The Farthest Reaches
The Matriarchy of Dumont and her Colonies
Ambition defines the nation of Dumont. Once a small tribe led by an elder council, they now control all of the March and have continued to expand further and further onto the new continent.
For much of their history, the people of Dumont survived on the meager sustenance provided by Lake Aern in the resource-poor March. Food was scarce and the Dumontians had little reason or opportunity to venture beyond the mountains surrounding Lake Aern. Because of this, reaching old age is seen as a rarity and an achievement by Dumontians, and it is these elders who they look to for guidance and leadership. A little over a hundred years ago two major discoveries changed Dumont forever. First, an intrepid minor discovered an ore, deep in the mountain, stronger than any steel they had developed previously. This discovery led to an entire vein, and soon the Dumontian's began processing industrial quantities of the metal they dubbed Harbenite for use in everything from fasteners and household tools to deadly weaponry. Secondly, the Dumontians developed advanced ships capable of sailing the open ocean, in part thanks to capabilitied of Harbenite.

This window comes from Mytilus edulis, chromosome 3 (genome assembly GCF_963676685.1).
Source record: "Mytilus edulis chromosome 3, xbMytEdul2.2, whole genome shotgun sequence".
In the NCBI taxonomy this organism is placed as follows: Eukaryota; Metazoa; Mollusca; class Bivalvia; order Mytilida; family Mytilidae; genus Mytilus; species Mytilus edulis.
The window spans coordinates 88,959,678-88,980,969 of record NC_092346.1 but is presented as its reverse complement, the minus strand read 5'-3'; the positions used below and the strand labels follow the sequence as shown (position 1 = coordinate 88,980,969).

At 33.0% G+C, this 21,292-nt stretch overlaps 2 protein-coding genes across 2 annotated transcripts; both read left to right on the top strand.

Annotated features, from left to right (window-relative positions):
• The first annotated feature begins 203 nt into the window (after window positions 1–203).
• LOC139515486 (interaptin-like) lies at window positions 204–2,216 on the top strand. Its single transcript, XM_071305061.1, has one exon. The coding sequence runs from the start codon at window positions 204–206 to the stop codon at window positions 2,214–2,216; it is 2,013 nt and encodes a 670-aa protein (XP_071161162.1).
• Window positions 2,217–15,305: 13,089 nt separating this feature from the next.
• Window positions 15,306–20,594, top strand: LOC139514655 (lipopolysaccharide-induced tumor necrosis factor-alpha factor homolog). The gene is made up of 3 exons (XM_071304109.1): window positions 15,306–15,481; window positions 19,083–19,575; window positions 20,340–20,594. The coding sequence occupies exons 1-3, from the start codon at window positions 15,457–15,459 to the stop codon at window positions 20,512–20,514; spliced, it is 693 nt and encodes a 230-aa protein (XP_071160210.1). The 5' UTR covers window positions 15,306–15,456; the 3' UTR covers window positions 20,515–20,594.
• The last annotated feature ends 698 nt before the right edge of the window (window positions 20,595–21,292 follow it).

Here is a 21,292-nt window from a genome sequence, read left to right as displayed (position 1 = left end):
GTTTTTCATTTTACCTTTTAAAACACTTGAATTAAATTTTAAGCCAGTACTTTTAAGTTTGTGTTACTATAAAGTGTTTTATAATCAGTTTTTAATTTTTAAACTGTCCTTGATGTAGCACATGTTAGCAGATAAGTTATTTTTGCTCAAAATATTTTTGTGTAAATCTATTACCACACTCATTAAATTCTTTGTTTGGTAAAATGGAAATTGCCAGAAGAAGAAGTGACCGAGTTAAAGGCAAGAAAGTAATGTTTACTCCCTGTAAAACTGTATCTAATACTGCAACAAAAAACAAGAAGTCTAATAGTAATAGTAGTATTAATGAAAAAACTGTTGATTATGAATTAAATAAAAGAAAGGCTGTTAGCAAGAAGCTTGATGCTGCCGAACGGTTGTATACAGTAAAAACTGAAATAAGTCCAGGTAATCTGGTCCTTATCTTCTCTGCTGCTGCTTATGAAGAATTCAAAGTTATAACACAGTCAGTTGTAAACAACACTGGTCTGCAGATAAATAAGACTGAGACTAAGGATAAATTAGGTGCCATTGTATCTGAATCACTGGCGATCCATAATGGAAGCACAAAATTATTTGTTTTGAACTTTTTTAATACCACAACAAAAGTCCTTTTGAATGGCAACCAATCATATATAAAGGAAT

This allowed Dumont to finally expanded beyond the mountains into the rest of the March. As they did their society outgrew the small council of elders by the lake, so new councils were established in townships across the land, all reporting back the original council of Dumont, now called the High Council. Not long after an elder of the High Council, Melusine, emerged with a new vision for Dumont. Styling herself Mistress of the March she presented a vision for a powerful, assertive Dumont, and she began by conquering the territories of the Halfings of the outerlying islands, and eventually, the Isle of the Tief. New land and resources proved a powerful motivator for the people, and thus the line of Mistresses of the March was established.
Today the Mistress of the March leaders her people ever forward into the unknown of the Reach, through the lands they now call Abingdon. However the elder councils remain to steer Dumont, and remind the people of their humble origins.